Coachlines - May 2022

24.05.22 Liveryman Geoff Lancaster

Coachlines meets historic vehicle restoration apprentices

At the end of 2020 a sub-committee of The Motor Car Centenary Bursary Award Committee presented its new strategy for providing funding to apprentices undertaking the Ofqual accredited course in Historic Vehicle Restoration. Two years on, Liveryman Geoff Lancaster talked to some of the beneficiaries and discovered how rapidly things have developed.

Apprentice Seb Rose

Meet Seb Rose (pictured left), who is the latest apprentice to receive a Coachmakers’ Bursary. He is in Cohort 9, the latest intake and is just coming to the end of his first year having completed 11 blocks (i.e., block release weeks). He started at the new Brooklands site recently opened by our preferred training partner, The Heritage Skills Academy, and when the Mechanical Skills stream consolidated on the original Bicester Heritage site he moved across.

Seb says: “We moved to Bicester when we couldn’t stand the noise any more of the ‘metal bashers!” The metal bashers to which he refers are his colleagues on the coachbuilding stream and they do indeed create a fair bit of noise as they carry out this year’s assignment to completely rebuild an ADO20 Mini which started life as a much later Rover Mini. I suppose you could call it a retro mod? I don’t know why…ask the owner who entrusted it to the apprentices!

Seb works in Dorset for renowned MG specialist Barrie Carter, who at just turned 80 has given up circuit racing and is handing the day-to-day running of the business to long-time associate, Alan Bartlett. On his blog he claims that Seb (just 18) has perfect complementary skills to the other members of the team.

When I speak to Seb I detect the qualities in a young man that so often are evident when one meets HSA apprentices. Firstly, forget any notions of the ‘whatever generation’. This young man knows exactly what he wants to achieve. In his own words: “I have only ever wanted to work with historic cars…the course is fantastic. I’m living the dream.” Before I terminate the interview, like all good journalists I ask if there is anything more he would like to say. There follows an erudite discourse on the merits of the Ford Consul Classic: “You remember, the one that looks like a blown up Anglia.” I try to be clever and say, “Oh yes I remember, the one with the 1340 Kent engine”. He replies earnestly that his is uprated to 1500cc. Of course it is! It turns out this is Seb’s first car, and as we older persons know well what everyone says about first love and first car – never forgotten.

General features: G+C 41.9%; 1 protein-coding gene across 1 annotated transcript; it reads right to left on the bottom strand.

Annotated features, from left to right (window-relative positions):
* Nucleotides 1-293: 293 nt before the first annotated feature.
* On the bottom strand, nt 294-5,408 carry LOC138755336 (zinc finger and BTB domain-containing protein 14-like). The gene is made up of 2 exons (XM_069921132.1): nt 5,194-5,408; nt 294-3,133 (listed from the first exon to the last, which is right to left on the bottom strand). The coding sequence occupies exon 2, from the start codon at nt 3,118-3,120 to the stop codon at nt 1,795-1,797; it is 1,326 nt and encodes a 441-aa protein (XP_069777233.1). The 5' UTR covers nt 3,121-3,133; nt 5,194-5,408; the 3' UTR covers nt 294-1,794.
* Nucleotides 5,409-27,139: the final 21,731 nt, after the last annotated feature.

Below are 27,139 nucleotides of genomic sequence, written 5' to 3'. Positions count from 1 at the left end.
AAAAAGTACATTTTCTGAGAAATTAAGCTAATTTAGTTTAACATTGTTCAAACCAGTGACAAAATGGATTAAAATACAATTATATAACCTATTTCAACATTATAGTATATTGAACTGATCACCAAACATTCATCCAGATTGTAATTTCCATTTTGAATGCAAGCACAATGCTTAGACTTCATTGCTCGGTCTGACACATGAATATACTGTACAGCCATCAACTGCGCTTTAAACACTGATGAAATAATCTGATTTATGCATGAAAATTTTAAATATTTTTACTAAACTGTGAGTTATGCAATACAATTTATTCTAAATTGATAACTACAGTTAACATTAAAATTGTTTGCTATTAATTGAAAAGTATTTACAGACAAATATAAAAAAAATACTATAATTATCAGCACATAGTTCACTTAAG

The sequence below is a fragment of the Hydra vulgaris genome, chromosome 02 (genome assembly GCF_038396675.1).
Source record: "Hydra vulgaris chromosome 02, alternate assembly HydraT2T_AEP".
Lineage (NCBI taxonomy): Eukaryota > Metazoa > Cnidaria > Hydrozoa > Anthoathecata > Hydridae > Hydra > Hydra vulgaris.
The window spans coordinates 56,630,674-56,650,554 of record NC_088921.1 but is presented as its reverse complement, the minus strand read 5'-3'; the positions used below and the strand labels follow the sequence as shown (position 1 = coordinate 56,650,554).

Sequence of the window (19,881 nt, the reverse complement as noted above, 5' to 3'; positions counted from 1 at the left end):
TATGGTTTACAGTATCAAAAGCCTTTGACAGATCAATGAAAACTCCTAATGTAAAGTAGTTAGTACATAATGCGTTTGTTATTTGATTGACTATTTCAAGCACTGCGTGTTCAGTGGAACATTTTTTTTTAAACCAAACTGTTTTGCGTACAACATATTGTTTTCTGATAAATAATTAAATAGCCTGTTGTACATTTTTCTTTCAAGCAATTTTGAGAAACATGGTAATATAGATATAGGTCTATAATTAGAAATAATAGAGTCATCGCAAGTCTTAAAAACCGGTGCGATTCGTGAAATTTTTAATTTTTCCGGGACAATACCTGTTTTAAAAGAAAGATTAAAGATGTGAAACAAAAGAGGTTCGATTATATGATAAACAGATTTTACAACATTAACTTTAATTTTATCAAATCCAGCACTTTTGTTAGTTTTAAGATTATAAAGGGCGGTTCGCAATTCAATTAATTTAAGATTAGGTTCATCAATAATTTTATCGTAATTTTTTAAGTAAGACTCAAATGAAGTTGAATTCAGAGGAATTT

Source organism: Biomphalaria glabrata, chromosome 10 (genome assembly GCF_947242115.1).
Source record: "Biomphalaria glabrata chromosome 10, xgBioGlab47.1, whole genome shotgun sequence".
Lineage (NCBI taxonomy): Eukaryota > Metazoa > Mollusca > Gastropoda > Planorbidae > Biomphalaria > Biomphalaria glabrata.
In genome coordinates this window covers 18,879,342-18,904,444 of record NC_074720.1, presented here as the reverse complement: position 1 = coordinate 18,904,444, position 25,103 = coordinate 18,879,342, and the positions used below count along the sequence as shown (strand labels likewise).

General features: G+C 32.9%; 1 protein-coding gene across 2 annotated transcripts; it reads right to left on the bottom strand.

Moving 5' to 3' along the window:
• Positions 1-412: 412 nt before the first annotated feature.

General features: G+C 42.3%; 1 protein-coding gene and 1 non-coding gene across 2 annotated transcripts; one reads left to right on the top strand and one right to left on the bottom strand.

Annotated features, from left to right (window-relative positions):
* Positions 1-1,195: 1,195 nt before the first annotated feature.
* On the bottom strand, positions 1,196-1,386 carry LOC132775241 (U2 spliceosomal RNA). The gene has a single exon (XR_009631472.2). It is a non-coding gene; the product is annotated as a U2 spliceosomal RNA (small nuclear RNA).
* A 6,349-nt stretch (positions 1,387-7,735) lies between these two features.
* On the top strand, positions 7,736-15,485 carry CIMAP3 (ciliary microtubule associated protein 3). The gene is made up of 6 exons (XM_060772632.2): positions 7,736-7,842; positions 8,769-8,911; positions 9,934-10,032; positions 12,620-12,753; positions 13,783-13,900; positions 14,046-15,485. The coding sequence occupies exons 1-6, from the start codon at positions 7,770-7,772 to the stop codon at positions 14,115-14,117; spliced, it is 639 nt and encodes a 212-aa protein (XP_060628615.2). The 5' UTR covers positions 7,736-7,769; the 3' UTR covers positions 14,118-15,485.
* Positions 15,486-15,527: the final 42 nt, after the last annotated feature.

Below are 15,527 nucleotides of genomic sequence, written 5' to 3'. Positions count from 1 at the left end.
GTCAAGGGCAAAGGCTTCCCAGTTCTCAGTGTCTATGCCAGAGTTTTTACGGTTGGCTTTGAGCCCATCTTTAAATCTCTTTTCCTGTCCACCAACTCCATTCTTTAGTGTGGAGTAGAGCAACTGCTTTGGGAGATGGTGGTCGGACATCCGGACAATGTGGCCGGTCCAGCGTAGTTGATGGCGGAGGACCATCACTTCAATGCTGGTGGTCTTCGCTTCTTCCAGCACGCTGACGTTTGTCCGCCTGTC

Apprentice Liam Williams

Liam Williams (pictured right) works in a very different environment. He is also 18 and started at HSA a year earlier on HSA 8. Like Seb, his motivation is strong. His opening remarks say it all “I REALLY like historic cars” he says, with strong emphasis of the ‘really’. Regarding the course, he says “I am absolutely determined to complete this course.” There doesn’t seem to be much doubt of this. In his first year assessment he finished in the top quartile along with our other two Bursary recipients on HSA 8, Sam Tyrell (AJF Motor Engineers) and Ed Grose (Copredy Bridge Classic Cars).

His day job is working for 2CV Shop. He tells me his most recent task has been to completely dismantle a couple of 2CVs. Not too impressive methinks until he tells me he managed to re-assemble them with no bits left over!

“I bet you get to drive some interesting cars,” I say, “No,” says he, “I can’t drive, and I don’t own a car.” In fact, Liam has lived much of his young life in Spain. He plans to get his licence as soon as his busy life permits.

Apprentice Ed Grose

Next, I speak to Ed Grose (pictured left). Now 18 years old, Ed started working at Jensen specialist, Cropredy Classic Cars, after he left engineering college at 16. He is in the process of switching to HSA 9 based at Bicester which will save him a lot of travelling when on ‘release’ weeks. His daily driver is the teenage chariot of choice, the ubiquitous Vauxhall Corsa, but his real interest lies in his classic Triumph Toledo. Sadly, the shows he would like to exhibit it at are off limits until he can get a realistic insurance quote. As regards the course he says: “It’s great. I’ve really learnt a lot and I get to work on a variety of vehicles not solely Jensens, which makes a change. I’ve worked on all sorts from historic aircraft tugs to MG Midgets.”

It has been a busy time for Heritage Skills Academy in the two years since we resolved to channel our funding to students at this particular training provider. Despite lockdown, it has opened a second site at Brooklands, which is fully equipped for coach-working and already running courses. Also, the Academy has hardly ever been out of the news being featured in magazines such as Octane and Autocar. Most recently almost an entire episode on the Yesterday TV channel’s series, Secrets of the Transport Museum series 2. You can watch it on catch up if you missed it.

Ed Grose meets TV’s Richard Hammond